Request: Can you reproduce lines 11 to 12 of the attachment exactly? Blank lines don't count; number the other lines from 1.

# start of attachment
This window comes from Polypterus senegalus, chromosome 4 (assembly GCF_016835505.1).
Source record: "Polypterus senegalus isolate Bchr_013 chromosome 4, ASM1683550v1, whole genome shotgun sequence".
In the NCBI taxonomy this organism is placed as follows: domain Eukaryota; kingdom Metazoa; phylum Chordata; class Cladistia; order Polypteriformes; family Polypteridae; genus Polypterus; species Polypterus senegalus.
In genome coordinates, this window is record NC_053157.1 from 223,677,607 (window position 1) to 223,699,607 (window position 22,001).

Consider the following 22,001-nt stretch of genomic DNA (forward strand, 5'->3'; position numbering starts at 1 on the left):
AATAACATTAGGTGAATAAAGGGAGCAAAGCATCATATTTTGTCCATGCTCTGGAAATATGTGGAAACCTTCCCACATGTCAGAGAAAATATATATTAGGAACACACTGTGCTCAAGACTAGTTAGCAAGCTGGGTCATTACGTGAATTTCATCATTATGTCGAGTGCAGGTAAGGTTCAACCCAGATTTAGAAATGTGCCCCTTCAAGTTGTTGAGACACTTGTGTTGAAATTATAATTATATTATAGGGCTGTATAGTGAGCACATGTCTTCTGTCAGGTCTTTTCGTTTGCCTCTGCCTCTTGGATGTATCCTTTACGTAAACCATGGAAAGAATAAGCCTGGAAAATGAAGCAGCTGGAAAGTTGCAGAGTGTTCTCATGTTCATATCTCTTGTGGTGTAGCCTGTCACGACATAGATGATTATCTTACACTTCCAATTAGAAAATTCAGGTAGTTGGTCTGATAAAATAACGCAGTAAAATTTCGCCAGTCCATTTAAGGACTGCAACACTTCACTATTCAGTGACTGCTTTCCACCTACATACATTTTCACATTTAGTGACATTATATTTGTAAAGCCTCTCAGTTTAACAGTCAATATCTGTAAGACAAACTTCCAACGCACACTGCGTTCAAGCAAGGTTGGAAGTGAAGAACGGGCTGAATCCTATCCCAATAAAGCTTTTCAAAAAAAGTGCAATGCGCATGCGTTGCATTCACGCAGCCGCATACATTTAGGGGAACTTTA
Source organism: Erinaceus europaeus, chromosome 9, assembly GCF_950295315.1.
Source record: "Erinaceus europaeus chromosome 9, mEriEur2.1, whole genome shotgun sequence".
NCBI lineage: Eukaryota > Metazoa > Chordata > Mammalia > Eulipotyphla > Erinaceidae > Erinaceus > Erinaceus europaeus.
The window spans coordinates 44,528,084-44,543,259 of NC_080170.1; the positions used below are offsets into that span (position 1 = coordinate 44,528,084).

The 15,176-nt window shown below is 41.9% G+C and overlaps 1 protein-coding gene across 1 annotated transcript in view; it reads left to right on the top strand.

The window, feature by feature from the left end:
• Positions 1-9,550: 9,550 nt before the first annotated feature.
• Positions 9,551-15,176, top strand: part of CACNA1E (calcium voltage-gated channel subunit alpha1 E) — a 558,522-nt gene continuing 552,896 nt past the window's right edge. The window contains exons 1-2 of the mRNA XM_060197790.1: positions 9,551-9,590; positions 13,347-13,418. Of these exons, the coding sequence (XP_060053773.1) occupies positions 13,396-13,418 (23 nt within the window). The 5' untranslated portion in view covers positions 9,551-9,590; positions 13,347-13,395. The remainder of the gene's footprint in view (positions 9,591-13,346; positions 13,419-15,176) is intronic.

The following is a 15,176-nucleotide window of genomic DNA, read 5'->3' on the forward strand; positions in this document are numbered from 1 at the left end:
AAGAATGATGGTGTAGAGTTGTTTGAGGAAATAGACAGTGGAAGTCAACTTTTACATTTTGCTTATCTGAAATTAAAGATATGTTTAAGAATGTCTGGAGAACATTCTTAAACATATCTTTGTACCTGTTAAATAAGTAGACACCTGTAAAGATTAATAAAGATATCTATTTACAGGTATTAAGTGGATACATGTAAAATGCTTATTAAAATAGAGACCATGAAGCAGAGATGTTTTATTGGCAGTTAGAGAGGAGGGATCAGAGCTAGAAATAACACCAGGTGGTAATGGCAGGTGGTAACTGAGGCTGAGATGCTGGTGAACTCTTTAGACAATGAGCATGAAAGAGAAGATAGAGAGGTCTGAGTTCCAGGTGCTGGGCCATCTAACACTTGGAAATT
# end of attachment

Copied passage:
The 15,176-nt window shown below is 41.9% G+C and overlaps 1 protein-coding gene across 1 annotated transcript in view; it reads left to right on the top strand.

The window, feature by feature from the left end: